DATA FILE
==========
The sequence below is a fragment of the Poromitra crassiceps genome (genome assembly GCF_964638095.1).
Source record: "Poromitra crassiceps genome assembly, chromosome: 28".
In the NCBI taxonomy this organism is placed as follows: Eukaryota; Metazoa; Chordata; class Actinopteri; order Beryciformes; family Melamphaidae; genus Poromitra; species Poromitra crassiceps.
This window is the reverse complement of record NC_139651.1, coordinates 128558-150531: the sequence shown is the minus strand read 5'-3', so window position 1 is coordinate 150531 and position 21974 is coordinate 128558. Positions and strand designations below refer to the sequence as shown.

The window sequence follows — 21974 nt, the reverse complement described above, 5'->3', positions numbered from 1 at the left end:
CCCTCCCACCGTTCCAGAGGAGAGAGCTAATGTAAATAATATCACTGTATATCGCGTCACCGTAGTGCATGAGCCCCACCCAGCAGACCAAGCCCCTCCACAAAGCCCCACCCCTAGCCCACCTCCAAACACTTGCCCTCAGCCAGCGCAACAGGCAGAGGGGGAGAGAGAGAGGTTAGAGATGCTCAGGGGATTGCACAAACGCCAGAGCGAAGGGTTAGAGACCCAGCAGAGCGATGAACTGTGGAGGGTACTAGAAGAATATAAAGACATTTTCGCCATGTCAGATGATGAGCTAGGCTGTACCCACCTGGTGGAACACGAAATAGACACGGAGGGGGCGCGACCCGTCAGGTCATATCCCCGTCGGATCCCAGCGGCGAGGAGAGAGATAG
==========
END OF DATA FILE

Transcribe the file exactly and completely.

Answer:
The sequence below is a fragment of the Poromitra crassiceps genome (genome assembly GCF_964638095.1).
Source record: "Poromitra crassiceps genome assembly, chromosome: 28".
In the NCBI taxonomy this organism is placed as follows: Eukaryota; Metazoa; Chordata; class Actinopteri; order Beryciformes; family Melamphaidae; genus Poromitra; species Poromitra crassiceps.
This window is the reverse complement of record NC_139651.1, coordinates 128558-150531: the sequence shown is the minus strand read 5'-3', so window position 1 is coordinate 150531 and position 21974 is coordinate 128558. Positions and strand designations below refer to the sequence as shown.

The window sequence follows — 21974 nt, the reverse complement described above, 5'->3', positions numbered from 1 at the left end:
CCCTCCCACCGTTCCAGAGGAGAGAGCTAATGTAAATAATATCACTGTATATCGCGTCACCGTAGTGCATGAGCCCCACCCAGCAGACCAAGCCCCTCCACAAAGCCCCACCCCTAGCCCACCTCCAAACACTTGCCCTCAGCCAGCGCAACAGGCAGAGGGGGAGAGAGAGAGGTTAGAGATGCTCAGGGGATTGCACAAACGCCAGAGCGAAGGGTTAGAGACCCAGCAGAGCGATGAACTGTGGAGGGTACTAGAAGAATATAAAGACATTTTCGCCATGTCAGATGATGAGCTAGGCTGTACCCACCTGGTGGAACACGAAATAGACACGGAGGGGGCGCGACCCGTCAGGTCATATCCCCGTCGGATCCCAGCGGCGAGGAGAGAGATAG